Two quite different aesthetics dominate these two pieces: often eerie and atmospheric, Dutilleux’s concert takes each of its five movements from a line in Baudelaire. The cello plays a discernible melodic line, while the surrounding orchestral tissue sounds more like a series of intensities or masses of tissue. The second of the two slow movements become quite luminous, and the work ends in an epiphany, a combination of Debussy and Messaien. The Lutoslaski opens with an extended cadenza suddenly punctuated by trumpet riffs. The brass remains adverserial throughout, but the harmonic motion eventually moves up from D to A. Rostropovich plays fully, fervently in both works, and each of his conductors keeps a tight rein on the Orchestre de Paris. EMI sonics are top flight, and these colorful collaborations will display any audiophile’s sound system.

--Gary Lemco

BEETHOVEN: Violin Concerto in D Major, Op. 61/MOZART: Violin Concerto No. 3 in G Major, K. 216/RAVEL: Tzigane

Zino Francescatti, violin/Andre Cluytens conducts Paris Conservatory Orchestra
Artur Balsam, piano (Ravel)

DOREMI DHR-7812 74:45 (Distrib. Allegro):

I have frequently commented on my affection for the violin artistry of Zino Francescatti (1902-1991), whose suave flair and warm tone made excellent whatever music he favored, particularly that of Paganini, Saint-Saens, Vieuxtemps and the French repertory. But Bach and Beethoven remained Francescatti's "encyclopedia of the soul," and this DOREMI (Zino Francescatti, Vol. 2) restoration of the concert at the Theatre des Champs-Elysees, Paris from November 13, 1946 makes more than a fine case for Francescatti's innate nobility of line and graceful elegance in standard Germanic repertory. Moreover, for those collectors of conductor Andre Cluytens, this Beethoven Concerto complements Cluytens' commercial venture with Oistrakh made for EMI some twelve years later and provides a sober tonic for the more flabby collaborations with aging Bruno Walter in the Mozart they did for CBS.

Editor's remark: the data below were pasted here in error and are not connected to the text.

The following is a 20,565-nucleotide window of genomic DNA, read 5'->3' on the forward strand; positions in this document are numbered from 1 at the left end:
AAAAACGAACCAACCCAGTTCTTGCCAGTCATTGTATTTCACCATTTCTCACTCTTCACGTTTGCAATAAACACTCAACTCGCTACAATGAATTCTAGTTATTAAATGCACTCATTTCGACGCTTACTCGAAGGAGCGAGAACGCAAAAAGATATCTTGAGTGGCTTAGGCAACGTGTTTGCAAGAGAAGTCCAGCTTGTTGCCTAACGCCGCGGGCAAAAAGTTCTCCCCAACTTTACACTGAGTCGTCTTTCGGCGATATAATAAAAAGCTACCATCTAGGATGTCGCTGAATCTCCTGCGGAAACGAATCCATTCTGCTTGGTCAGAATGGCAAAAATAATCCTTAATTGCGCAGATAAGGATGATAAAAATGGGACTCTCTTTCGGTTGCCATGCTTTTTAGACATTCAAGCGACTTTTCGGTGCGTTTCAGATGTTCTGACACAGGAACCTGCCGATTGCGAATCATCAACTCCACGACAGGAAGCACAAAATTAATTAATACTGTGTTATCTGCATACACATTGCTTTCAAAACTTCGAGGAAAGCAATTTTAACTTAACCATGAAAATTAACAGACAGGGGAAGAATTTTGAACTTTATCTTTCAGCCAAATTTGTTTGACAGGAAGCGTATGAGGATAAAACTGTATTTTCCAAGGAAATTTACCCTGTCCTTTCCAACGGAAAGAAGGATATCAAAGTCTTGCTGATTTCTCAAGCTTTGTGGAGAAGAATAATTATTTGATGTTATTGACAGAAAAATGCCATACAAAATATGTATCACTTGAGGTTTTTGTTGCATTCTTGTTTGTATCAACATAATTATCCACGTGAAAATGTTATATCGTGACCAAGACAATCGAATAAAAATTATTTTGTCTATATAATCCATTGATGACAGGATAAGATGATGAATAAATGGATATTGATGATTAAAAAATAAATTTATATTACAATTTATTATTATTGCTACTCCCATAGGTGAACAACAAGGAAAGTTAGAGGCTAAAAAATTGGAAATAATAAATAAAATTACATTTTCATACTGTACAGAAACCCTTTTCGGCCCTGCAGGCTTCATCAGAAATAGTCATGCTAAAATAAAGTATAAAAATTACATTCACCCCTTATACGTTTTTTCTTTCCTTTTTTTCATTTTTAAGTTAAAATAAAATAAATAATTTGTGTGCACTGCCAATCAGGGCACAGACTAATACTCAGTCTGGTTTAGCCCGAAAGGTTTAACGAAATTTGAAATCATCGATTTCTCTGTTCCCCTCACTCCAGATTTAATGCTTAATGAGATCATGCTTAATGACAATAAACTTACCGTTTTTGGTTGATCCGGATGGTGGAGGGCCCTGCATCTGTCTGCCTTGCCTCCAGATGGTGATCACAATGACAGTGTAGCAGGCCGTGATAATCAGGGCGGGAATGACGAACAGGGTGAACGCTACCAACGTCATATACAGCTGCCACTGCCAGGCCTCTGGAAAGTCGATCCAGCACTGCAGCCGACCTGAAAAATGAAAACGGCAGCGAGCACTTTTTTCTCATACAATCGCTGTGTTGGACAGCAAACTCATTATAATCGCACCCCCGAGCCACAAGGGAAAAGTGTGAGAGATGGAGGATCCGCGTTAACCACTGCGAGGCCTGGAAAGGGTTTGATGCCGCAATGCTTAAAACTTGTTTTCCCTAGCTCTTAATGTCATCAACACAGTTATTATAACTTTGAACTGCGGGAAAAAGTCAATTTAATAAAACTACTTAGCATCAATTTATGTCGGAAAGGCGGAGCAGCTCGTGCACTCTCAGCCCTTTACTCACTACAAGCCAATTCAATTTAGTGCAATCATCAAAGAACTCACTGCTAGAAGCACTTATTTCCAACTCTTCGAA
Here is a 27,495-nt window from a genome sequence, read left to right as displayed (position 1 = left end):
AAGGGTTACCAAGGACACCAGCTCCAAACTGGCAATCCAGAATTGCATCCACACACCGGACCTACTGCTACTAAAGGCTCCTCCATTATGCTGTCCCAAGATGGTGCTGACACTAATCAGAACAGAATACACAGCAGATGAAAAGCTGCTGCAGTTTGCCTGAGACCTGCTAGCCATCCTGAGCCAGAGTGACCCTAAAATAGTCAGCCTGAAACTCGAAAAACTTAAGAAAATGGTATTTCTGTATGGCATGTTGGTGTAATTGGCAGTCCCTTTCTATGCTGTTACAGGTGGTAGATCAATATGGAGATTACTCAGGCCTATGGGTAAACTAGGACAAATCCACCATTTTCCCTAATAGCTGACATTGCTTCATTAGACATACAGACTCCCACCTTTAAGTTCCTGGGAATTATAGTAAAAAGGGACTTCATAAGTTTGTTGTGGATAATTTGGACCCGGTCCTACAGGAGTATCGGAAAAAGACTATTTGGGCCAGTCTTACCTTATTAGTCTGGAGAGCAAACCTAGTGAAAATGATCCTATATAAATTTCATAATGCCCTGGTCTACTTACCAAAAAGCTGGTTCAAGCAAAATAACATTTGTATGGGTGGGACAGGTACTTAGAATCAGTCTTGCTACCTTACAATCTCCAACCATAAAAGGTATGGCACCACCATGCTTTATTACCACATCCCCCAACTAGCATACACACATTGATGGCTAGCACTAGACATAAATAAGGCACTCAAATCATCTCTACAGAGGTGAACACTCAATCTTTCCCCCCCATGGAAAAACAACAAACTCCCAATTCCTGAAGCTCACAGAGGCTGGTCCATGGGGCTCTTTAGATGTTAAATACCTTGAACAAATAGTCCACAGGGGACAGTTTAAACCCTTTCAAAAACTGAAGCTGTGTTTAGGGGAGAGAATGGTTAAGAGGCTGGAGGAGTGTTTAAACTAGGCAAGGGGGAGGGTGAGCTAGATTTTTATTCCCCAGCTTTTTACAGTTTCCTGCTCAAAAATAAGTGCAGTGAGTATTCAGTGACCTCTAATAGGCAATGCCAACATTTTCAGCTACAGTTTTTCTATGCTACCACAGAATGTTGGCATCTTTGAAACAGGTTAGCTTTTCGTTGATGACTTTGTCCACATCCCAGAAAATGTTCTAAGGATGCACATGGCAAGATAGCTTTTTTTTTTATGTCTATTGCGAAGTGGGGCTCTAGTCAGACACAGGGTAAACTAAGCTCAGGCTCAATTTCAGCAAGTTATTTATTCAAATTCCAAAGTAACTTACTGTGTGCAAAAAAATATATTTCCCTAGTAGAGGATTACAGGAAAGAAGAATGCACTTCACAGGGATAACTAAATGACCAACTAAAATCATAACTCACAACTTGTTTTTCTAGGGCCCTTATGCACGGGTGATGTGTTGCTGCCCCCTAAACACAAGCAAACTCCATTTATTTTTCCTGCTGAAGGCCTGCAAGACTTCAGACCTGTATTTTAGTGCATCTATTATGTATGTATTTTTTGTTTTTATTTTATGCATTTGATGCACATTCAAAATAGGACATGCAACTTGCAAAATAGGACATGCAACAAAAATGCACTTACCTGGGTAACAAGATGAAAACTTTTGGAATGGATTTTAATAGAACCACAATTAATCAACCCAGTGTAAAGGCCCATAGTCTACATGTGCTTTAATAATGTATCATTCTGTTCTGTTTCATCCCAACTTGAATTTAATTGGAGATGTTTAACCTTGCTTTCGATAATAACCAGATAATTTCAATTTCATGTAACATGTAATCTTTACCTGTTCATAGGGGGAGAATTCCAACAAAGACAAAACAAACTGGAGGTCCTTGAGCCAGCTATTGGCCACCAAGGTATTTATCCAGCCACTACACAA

The Beethoven is a thoughtful, studied, lyric reading, Apollonian, and held in tense obedience throughout. The recorded sound is both dry and somewhat thin, so the colors are washed out but without sacrificing the musicality of the whole. The G Major second movement variations of the Beethoven is a musical plateau all its own. Francescatti applies a wide, fast vibrato, and he makes the Kreisler first movement cadenza polyphonically fascinating. The judicious, sec taste of the two French musicians works equally well in the Mozart G Major, which conveys youthful serenity and sheer delight in its own brio. The Ravel recording is a commercial transfer made from the April 13, 1947 Columbia shellacs. It is a colossal etude, rife with Francescatti's natural affinitty for gypsy energies. Except for the cramped sound of the live concert, this is an exceptional restoration.

--Gary Lemco

  French Ballet Music = DELIBES: Le Roi s’amuse/ DEBUSSY: Prelude to the Afternoon of a Faun; The Prodigal Son: Cortege and Dance-tune/SAINT-SAENS: Dance of the Priestesses of Dagon and Bacchanale from, “Samson et Dalila”/BERLIOZ: The Damnation of Faust: Dance of the Sylphs; Minuet of the Will o’ the Wisps/MASSENET: Waltz from “Cinderella”/GOUNOD: Ballet Music from “Faust”

Sir Thomas Beecham conducts Royal Philharmonic Orchestra

EMI 7243 5 67900 2 5 70:25: